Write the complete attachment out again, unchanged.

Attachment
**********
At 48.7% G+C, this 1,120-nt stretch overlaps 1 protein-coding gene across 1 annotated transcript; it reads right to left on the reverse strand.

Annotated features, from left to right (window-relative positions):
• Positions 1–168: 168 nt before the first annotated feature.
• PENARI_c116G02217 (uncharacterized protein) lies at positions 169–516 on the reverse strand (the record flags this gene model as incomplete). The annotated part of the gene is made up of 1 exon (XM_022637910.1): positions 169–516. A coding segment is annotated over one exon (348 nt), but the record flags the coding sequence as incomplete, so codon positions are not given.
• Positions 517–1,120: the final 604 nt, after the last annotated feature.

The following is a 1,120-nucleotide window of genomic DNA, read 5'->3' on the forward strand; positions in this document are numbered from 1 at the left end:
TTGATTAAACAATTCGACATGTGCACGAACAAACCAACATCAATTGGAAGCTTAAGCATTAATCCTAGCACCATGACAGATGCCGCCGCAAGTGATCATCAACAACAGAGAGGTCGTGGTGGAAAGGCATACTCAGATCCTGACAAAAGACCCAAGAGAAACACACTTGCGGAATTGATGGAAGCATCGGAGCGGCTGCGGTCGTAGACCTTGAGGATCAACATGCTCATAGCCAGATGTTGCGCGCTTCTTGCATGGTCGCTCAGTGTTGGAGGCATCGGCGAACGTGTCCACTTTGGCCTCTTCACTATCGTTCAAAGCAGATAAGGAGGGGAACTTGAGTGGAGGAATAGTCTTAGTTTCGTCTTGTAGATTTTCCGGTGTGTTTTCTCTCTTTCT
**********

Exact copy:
At 48.7% G+C, this 1,120-nt stretch overlaps 1 protein-coding gene across 1 annotated transcript; it reads right to left on the reverse strand.

Annotated features, from left to right (window-relative positions):
• Positions 1–168: 168 nt before the first annotated feature.
• PENARI_c116G02217 (uncharacterized protein) lies at positions 169–516 on the reverse strand (the record flags this gene model as incomplete). The annotated part of the gene is made up of 1 exon (XM_022637910.1): positions 169–516. A coding segment is annotated over one exon (348 nt), but the record flags the coding sequence as incomplete, so codon positions are not given.
• Positions 517–1,120: the final 604 nt, after the last annotated feature.

The following is a 1,120-nucleotide window of genomic DNA, read 5'->3' on the forward strand; positions in this document are numbered from 1 at the left end:
TTGATTAAACAATTCGACATGTGCACGAACAAACCAACATCAATTGGAAGCTTAAGCATTAATCCTAGCACCATGACAGATGCCGCCGCAAGTGATCATCAACAACAGAGAGGTCGTGGTGGAAAGGCATACTCAGATCCTGACAAAAGACCCAAGAGAAACACACTTGCGGAATTGATGGAAGCATCGGAGCGGCTGCGGTCGTAGACCTTGAGGATCAACATGCTCATAGCCAGATGTTGCGCGCTTCTTGCATGGTCGCTCAGTGTTGGAGGCATCGGCGAACGTGTCCACTTTGGCCTCTTCACTATCGTTCAAAGCAGATAAGGAGGGGAACTTGAGTGGAGGAATAGTCTTAGTTTCGTCTTGTAGATTTTCCGGTGTGTTTTCTCTCTTTCT